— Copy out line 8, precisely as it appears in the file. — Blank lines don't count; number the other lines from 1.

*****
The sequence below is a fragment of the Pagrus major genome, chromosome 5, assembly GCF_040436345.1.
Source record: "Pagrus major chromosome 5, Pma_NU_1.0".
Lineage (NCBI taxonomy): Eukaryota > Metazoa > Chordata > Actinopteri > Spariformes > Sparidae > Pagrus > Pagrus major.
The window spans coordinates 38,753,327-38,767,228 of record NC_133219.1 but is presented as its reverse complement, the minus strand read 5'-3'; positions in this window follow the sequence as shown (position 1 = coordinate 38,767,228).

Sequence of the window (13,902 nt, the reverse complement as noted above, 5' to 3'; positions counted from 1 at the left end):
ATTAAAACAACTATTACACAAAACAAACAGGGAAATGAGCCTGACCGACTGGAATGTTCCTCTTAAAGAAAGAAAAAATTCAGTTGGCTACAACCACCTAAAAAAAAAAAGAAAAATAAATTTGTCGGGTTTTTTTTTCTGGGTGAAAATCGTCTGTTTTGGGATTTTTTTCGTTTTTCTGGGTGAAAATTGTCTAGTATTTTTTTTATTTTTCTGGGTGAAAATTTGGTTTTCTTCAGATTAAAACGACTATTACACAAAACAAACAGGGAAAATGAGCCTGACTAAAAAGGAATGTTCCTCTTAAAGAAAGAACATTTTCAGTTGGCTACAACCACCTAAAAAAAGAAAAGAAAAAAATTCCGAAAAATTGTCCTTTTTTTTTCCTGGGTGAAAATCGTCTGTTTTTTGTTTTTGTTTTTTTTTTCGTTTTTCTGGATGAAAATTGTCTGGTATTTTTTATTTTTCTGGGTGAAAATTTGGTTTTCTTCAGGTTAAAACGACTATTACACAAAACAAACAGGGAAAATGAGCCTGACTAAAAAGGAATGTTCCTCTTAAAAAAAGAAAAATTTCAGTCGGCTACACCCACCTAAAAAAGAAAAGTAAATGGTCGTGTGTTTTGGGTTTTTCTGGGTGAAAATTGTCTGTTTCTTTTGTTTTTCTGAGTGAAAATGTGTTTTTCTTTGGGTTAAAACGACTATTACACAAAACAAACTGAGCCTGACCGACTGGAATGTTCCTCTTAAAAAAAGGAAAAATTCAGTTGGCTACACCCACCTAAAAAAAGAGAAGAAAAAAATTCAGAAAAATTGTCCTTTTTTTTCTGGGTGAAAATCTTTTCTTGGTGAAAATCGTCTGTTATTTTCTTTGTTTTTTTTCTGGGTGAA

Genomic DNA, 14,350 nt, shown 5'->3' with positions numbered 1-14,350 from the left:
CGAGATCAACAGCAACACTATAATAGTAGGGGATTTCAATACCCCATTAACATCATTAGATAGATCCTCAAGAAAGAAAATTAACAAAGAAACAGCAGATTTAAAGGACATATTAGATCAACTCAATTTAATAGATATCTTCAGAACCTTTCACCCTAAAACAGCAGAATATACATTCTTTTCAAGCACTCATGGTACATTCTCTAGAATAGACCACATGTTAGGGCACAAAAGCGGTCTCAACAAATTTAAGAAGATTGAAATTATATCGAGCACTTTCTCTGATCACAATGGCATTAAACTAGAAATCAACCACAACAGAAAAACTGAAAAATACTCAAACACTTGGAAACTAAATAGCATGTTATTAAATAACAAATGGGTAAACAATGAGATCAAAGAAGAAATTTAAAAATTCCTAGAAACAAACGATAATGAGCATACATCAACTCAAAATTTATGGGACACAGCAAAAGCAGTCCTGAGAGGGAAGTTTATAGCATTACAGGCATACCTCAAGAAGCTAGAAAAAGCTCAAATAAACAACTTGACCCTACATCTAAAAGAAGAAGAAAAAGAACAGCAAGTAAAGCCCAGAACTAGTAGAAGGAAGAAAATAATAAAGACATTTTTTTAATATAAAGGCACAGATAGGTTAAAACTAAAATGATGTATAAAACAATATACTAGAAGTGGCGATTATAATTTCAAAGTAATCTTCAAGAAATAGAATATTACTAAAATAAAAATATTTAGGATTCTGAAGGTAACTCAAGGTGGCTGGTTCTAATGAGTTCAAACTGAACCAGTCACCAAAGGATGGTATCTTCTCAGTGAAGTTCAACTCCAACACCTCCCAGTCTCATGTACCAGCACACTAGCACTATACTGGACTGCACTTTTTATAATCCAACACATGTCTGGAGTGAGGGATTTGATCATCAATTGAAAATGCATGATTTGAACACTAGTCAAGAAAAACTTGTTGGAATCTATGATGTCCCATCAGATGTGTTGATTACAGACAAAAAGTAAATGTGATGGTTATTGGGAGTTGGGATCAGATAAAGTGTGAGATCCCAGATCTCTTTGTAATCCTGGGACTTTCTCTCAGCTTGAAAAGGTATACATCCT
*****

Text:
CGAGATCAACAGCAACACTATAATAGTAGGGGATTTCAATACCCCATTAACATCATTAGATAGATCCTCAAGAAAGAAAATTAACAAAGAAACAGCAGATTTAAAGGACATATTAGATCAACTCAATTTAATAGATATCTTCAGAACCTTTCACCCTAAAACAGCAGAATATACATTCTTTTCAAGCACTCATGGTACATTCTCTAGAATAGACCACATGTTAGGGCACAAAAGCGGTCTCAACAAATTTAAGAAGATTGAAATTATATCGAGCACTTTCTCTGATCACAATGGCATTAAACTAGAAATCAACCACAACAGAAAAACTGAAAAATACTCAAACACTTGGAAACTAAATAGCATGTTATTAAATAACAAATGGGTAAACAATGAGATCAAAGAAGAAATTTAAAAATTCCTAGAAACAAACGATAATGAGCATACATCAACTCAAAATTTATGGGACACAGCAAAAGCAGTCCTGAGAGGGAAGTTTATAGCATTACAGGCATACCTCAAGAAGCTAGAAAAAGCTCAAATAAACAACTTGACCCTACATCTAAAAGAAGAAGAAAAAGAACAGCAAGTAAAGCCCAGAACTAGTAGAAGGAAGAAAATAATAAAGACATTTTTTTAATATAAAGGCACAGATAGGTTAAAACTAAAATGATGTATAAAACAATATACTAGAAGTGGCGATTATAATTTCAAAGTAATCTTCAAGAAATAGAATATTACTAAAATAAAAATATTTAGGATTCTGAAGGTAACTCAAGGTGGCTGGTTCTAATGAGTTCAAACTGAACCAGTCACCAAAGGATGGTATCTTCTCAGTGAAGTTCAACTCCAACACCTCCCAGTCTCATGTACCAGCACACTAGCACTATACTGGACTGCACTTTTTATAATCCAACACATGTCTGGAGTGAGGGATTTGATCATCAATTGAAAATGCATGATTTGAACACTAGTCAAGAAAAACTTGTTGGAATCTATGATGTCCCATCAGATGTGTTGATTACAGACAAAAAGTAAATGTGATGGTTATTGGGAGTTGGGATCAGATAAAGTGTGAGATCCCAGATCTCTTTGTAATCCTGGGACTTTCTCTCAGCTTGAAAAGGTATACATCCT